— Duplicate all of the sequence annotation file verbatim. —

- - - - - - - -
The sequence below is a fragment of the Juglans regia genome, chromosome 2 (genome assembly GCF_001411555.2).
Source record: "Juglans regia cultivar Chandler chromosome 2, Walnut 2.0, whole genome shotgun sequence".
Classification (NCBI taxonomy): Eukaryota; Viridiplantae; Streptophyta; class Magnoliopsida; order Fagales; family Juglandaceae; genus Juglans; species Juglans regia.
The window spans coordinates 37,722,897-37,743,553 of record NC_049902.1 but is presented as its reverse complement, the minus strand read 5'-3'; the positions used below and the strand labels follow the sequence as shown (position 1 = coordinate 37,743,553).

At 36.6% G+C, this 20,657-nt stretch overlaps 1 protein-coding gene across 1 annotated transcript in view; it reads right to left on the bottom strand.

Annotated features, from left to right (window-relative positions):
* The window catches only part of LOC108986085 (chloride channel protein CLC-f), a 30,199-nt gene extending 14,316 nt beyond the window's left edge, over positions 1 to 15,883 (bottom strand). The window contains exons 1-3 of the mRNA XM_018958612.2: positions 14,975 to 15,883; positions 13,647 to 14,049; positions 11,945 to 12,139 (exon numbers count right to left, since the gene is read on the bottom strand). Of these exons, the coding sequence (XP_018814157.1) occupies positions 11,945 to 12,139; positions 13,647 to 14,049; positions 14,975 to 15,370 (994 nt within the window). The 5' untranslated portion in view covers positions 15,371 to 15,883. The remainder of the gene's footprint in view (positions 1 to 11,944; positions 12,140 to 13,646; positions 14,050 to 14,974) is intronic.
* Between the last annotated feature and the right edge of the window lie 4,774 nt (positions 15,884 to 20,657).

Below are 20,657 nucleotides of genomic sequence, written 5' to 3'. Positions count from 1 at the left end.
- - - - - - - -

The sequence below is a fragment of the Juglans regia genome, chromosome 2 (genome assembly GCF_001411555.2).
Source record: "Juglans regia cultivar Chandler chromosome 2, Walnut 2.0, whole genome shotgun sequence".
Classification (NCBI taxonomy): Eukaryota; Viridiplantae; Streptophyta; class Magnoliopsida; order Fagales; family Juglandaceae; genus Juglans; species Juglans regia.
The window spans coordinates 37,722,897-37,743,553 of record NC_049902.1 but is presented as its reverse complement, the minus strand read 5'-3'; the positions used below and the strand labels follow the sequence as shown (position 1 = coordinate 37,743,553).

At 36.6% G+C, this 20,657-nt stretch overlaps 1 protein-coding gene across 1 annotated transcript in view; it reads right to left on the bottom strand.

Annotated features, from left to right (window-relative positions):
* The window catches only part of LOC108986085 (chloride channel protein CLC-f), a 30,199-nt gene extending 14,316 nt beyond the window's left edge, over positions 1 to 15,883 (bottom strand). The window contains exons 1-3 of the mRNA XM_018958612.2: positions 14,975 to 15,883; positions 13,647 to 14,049; positions 11,945 to 12,139 (exon numbers count right to left, since the gene is read on the bottom strand). Of these exons, the coding sequence (XP_018814157.1) occupies positions 11,945 to 12,139; positions 13,647 to 14,049; positions 14,975 to 15,370 (994 nt within the window). The 5' untranslated portion in view covers positions 15,371 to 15,883. The remainder of the gene's footprint in view (positions 1 to 11,944; positions 12,140 to 13,646; positions 14,050 to 14,974) is intronic.
* Between the last annotated feature and the right edge of the window lie 4,774 nt (positions 15,884 to 20,657).

Below are 20,657 nucleotides of genomic sequence, written 5' to 3'. Positions count from 1 at the left end.